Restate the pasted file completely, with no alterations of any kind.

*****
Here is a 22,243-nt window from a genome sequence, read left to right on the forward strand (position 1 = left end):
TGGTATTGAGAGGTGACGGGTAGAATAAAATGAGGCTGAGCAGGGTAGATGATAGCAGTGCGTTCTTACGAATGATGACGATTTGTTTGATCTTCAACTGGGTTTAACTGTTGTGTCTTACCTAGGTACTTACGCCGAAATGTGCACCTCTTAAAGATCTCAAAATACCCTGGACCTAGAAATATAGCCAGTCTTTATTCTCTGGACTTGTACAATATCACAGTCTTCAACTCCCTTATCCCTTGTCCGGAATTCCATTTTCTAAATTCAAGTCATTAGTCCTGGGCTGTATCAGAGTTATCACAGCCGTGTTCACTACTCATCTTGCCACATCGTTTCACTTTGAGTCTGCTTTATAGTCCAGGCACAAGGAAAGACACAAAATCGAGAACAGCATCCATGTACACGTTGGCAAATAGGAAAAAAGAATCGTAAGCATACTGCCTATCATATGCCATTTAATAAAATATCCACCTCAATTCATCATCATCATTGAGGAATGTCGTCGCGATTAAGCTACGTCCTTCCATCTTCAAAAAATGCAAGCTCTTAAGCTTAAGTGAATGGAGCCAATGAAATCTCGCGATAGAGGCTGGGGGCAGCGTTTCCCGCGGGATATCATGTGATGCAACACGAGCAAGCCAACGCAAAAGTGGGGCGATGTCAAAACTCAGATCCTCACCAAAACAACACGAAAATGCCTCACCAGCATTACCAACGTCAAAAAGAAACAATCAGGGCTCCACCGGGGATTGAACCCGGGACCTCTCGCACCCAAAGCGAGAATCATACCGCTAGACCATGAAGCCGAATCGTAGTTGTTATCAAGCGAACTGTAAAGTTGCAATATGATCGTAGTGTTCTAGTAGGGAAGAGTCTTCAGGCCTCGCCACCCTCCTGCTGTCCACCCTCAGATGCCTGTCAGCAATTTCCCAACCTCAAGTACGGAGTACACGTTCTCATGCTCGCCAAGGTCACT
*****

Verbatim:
Here is a 22,243-nt window from a genome sequence, read left to right on the forward strand (position 1 = left end):
TGGTATTGAGAGGTGACGGGTAGAATAAAATGAGGCTGAGCAGGGTAGATGATAGCAGTGCGTTCTTACGAATGATGACGATTTGTTTGATCTTCAACTGGGTTTAACTGTTGTGTCTTACCTAGGTACTTACGCCGAAATGTGCACCTCTTAAAGATCTCAAAATACCCTGGACCTAGAAATATAGCCAGTCTTTATTCTCTGGACTTGTACAATATCACAGTCTTCAACTCCCTTATCCCTTGTCCGGAATTCCATTTTCTAAATTCAAGTCATTAGTCCTGGGCTGTATCAGAGTTATCACAGCCGTGTTCACTACTCATCTTGCCACATCGTTTCACTTTGAGTCTGCTTTATAGTCCAGGCACAAGGAAAGACACAAAATCGAGAACAGCATCCATGTACACGTTGGCAAATAGGAAAAAAGAATCGTAAGCATACTGCCTATCATATGCCATTTAATAAAATATCCACCTCAATTCATCATCATCATTGAGGAATGTCGTCGCGATTAAGCTACGTCCTTCCATCTTCAAAAAATGCAAGCTCTTAAGCTTAAGTGAATGGAGCCAATGAAATCTCGCGATAGAGGCTGGGGGCAGCGTTTCCCGCGGGATATCATGTGATGCAACACGAGCAAGCCAACGCAAAAGTGGGGCGATGTCAAAACTCAGATCCTCACCAAAACAACACGAAAATGCCTCACCAGCATTACCAACGTCAAAAAGAAACAATCAGGGCTCCACCGGGGATTGAACCCGGGACCTCTCGCACCCAAAGCGAGAATCATACCGCTAGACCATGAAGCCGAATCGTAGTTGTTATCAAGCGAACTGTAAAGTTGCAATATGATCGTAGTGTTCTAGTAGGGAAGAGTCTTCAGGCCTCGCCACCCTCCTGCTGTCCACCCTCAGATGCCTGTCAGCAATTTCCCAACCTCAAGTACGGAGTACACGTTCTCATGCTCGCCAAGGTCACT